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LAST PUBLISHED 3 August 2021

Good Thinking's response to COVID-19

With the COVID-19 pandemic having such a huge impact on Londoners’ mental health, how did Good Thinking respond?

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As the impact of COVID-19 evolved in early 2020, the Good Thinking team quickly made changes to our service so that we could offer better support to Londoners. We understood that people might be feeling anxious, stressed or struggling with other mental health concerns.

In challenging times, it can be hard to think and hard to know where to turn. Social media and Google searches present you with so many options and so much advice that it can become even more confusing. Opinions on what to do can also be strong and not always correct. When you add the uncertainty that a new type of virus brings, feeling anxious about your health is inevitable.

Some of the actions we took at Good Thinking to improve the mental health of Londoners during the COVID-19 pandemic are listed below. You can find further details in our 2020/21 insights report.

We identified key areas where stress could occur

In February 2020, we worked closely with Public Health England (the former executive agency of the Department of Health and Social Care) to understand how COVID-19 might affect the mental health of people across London. Together, we reviewed the research on what happened to those affected by previous outbreaks of infectious disease, such as the SARS virus. This helped us to identify the areas where stress could occur – being quarantined or self-isolated was a key issue.

We were also able to draw on our work with the tech sector, particularly with Moderators and Community Managers who work from home for most of their working life. We realised that adjusting to working from home during lockdowns might be an issue for some Londoners. Managing stress, anxiety and practising good self-care were areas where we knew Good Thinking could help.

We updated our self-assessment tool

We worked with DoctorLink, which powers our clinically-validated self-assessment tool, to ensure that all self-assessments not only gave advice on any mental health difficulties but included extra questions about COVID-19 symptoms and information about next steps. 

DoctorLink informed us that our self-assessments were updated regularly in line with Public Health England guidance on COVID-19. Good Thinking users can see when the most recent update took place (the latest one was in April 2022).

Patients displaying COVID-19 symptoms were asked additional questions during their self-assessment, including about where they had travelled and whether they had exposure to anyone affected by the virus or any confirmed cases. 

Our self-assessments were also of value to those with past mental health difficulties who could check out privately how they were doing during the pandemic and when to seek further help.

We identified which resources could help with the stress of COVID-19

Here at Good Thinking, we strive to provide Londoners with effective apps, resources and information for free. We have learned from both research and from our work with those who are stressed and struggling with burnout what makes a difference. Our quick quizzes and self-assessments for anxiety, stress, low mood and sleep continued to be popular ways to find personalised resource recommendations and we identified new resources that could support people at this challenging time.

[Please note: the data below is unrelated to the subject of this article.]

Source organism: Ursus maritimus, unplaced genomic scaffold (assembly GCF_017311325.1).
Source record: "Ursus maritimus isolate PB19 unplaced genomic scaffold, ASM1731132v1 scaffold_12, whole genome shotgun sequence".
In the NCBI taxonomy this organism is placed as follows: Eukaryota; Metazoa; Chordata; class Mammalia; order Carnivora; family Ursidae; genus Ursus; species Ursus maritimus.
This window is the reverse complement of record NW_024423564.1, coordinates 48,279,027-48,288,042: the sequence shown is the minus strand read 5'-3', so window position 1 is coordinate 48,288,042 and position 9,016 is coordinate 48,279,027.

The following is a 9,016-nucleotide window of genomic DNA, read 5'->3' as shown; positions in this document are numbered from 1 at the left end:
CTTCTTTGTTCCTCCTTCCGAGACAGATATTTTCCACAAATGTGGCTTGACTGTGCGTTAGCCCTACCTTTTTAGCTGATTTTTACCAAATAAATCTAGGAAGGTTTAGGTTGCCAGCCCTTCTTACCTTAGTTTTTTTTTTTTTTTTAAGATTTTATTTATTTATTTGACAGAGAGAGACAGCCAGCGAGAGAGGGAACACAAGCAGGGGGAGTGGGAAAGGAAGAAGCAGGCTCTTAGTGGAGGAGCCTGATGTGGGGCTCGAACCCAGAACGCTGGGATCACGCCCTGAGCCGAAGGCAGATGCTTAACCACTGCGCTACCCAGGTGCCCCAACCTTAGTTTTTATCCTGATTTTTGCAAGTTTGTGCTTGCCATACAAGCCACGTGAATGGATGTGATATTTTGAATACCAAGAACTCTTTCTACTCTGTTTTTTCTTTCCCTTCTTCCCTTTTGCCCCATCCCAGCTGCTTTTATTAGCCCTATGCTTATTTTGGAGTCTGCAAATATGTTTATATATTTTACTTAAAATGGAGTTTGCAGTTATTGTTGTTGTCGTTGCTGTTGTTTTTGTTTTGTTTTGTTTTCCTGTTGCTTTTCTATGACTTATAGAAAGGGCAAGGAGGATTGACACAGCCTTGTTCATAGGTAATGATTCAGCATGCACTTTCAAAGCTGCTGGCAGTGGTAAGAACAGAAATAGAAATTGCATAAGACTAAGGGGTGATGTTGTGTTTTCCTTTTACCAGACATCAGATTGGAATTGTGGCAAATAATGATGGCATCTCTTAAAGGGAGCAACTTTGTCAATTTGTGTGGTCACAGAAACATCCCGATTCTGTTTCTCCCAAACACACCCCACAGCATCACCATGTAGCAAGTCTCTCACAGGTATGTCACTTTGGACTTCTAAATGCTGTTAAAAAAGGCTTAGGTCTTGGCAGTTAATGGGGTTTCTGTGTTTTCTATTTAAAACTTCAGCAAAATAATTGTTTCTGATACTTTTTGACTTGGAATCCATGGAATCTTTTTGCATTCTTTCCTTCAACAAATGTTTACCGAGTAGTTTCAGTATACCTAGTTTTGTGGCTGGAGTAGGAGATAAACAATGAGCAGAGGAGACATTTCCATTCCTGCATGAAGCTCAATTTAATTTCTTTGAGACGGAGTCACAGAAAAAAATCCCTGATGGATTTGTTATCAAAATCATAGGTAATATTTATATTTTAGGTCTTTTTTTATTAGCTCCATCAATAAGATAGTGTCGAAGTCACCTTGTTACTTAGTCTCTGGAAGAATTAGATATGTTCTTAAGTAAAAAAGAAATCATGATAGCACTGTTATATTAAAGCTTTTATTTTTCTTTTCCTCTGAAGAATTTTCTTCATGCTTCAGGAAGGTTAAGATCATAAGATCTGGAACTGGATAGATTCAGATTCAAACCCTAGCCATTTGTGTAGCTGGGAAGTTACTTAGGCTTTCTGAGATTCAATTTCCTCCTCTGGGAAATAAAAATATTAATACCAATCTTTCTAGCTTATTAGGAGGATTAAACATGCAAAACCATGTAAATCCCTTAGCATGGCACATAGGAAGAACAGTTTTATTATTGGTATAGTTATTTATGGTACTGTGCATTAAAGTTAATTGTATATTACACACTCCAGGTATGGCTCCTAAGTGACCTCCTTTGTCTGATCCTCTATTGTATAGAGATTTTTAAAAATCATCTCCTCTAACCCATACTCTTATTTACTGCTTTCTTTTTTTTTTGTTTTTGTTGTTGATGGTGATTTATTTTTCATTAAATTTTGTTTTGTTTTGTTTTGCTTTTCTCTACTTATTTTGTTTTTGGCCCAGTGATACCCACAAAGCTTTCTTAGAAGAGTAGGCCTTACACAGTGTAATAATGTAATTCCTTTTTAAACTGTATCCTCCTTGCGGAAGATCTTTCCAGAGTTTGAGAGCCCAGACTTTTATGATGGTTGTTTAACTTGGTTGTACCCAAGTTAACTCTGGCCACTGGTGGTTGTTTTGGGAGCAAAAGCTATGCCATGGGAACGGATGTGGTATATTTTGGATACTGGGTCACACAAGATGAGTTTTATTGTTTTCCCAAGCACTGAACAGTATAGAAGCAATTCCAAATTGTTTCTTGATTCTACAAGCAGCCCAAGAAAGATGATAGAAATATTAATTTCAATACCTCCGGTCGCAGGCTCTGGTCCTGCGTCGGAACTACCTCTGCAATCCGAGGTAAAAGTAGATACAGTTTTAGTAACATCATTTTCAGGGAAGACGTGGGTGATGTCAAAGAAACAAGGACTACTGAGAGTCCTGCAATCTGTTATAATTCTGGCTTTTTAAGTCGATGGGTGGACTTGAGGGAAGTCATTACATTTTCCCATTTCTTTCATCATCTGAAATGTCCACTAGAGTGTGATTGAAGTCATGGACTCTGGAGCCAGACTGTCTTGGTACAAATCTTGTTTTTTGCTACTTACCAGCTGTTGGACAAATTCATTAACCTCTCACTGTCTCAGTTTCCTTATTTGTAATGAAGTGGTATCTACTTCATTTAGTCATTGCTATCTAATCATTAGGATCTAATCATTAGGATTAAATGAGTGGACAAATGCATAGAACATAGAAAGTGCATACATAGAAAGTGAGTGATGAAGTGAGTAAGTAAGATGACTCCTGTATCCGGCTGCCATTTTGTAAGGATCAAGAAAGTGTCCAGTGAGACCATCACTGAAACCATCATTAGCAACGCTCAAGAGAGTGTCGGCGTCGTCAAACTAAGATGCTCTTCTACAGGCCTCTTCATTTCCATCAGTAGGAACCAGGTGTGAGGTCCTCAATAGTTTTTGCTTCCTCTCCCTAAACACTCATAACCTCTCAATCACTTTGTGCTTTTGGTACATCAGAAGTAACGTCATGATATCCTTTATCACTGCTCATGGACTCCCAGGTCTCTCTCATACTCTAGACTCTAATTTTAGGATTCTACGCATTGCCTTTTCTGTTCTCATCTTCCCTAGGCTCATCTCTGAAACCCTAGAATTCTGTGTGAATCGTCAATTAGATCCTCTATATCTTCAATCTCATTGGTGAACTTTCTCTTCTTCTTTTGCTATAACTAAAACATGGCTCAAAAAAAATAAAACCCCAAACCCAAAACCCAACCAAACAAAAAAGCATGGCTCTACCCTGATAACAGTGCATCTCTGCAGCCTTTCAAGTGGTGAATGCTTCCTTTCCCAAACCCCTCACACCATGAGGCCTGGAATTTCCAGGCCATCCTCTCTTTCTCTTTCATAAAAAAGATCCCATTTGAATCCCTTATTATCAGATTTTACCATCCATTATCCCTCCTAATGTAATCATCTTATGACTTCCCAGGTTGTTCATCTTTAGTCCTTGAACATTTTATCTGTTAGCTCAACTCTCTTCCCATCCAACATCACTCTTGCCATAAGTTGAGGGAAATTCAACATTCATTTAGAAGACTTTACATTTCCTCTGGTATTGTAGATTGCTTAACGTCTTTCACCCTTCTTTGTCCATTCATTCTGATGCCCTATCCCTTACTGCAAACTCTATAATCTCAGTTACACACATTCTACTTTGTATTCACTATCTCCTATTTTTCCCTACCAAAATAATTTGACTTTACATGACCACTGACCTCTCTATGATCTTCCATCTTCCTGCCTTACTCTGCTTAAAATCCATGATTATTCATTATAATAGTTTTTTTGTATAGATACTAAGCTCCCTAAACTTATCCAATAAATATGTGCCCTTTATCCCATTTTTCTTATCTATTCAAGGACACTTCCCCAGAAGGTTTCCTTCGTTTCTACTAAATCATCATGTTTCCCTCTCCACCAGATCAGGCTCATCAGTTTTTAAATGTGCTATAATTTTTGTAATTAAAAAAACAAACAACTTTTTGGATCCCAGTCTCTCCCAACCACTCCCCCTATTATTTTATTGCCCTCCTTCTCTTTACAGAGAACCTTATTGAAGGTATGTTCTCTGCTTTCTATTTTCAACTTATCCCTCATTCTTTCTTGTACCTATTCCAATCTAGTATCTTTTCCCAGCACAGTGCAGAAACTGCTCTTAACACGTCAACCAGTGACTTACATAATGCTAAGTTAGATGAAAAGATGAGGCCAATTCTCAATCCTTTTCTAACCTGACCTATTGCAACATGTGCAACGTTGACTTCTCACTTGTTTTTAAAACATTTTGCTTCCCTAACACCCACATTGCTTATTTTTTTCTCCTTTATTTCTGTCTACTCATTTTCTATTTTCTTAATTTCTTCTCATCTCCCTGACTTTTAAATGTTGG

For example, one of the most common problems during a disease outbreak is not being able to sleep. So, we shared a sleep workbook from the Centre for Clinical Interventions and later developed our own Good Thinking Sleep Workbook to help minimise that risk. Lack of sleep can make everything so much harder so it was particularly important to help Londoners get on top of this.

We created new COVID-related content

Things changed rapidly during the pandemic and we wanted to be able to give Londoners advice to help them manage the particular challenges of each day. We therefore created a broad range of new content and launched our COVID-19 and mental health [ADD LINK TO NEW AREA] hub in March 2020. 

It included: 

  • Advice about stress, sleep, conflict, uncertainty and bereavement
  • Guidance for parents, carers, young people and healthcare professionals
  • Toolkits for employers and students
  • Podcasts from experts in mindfulness, sleep, trauma and other areas
  • Videos and blogs in which people shared their own experiences of lockdown

Together with trauma and sleep experts, we created our own Good Thinking workbooks on these topics and also worked with faith organisations and community groups to develop tailored content (e.g. Five ways to good mental wellbeing through the lens of Christianity, Islam, Buddhism, Hinduism, Rastafari, Sikhi and Judaism).

We also expanded our support for young people, teaming up with Partnership for Young London to conduct a listening project with young Londoners during the first lockdown and launching a 'Young people' section. This contained advice on the issues that matter to them as well as free NHS-approved wellbeing apps, such as Clear Fear, Feeling Good Teens and Student Health App. 

We provide support for new mental health challenges

As we adapt to living with COVID-19, we continue to help Londoners stay mentally healthy and able to face new challenges, such as the cost of living crisis. We want to reduce stress through practical steps that lessen worries. If we can help you, we will also help those who are important to you and, perhaps, the whole of London. We hope you stay safe and well.

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Good Thinking provides a range of resources to help Londoners improve their mental wellbeing.

Topic
SleepAnxietyLow moodStress
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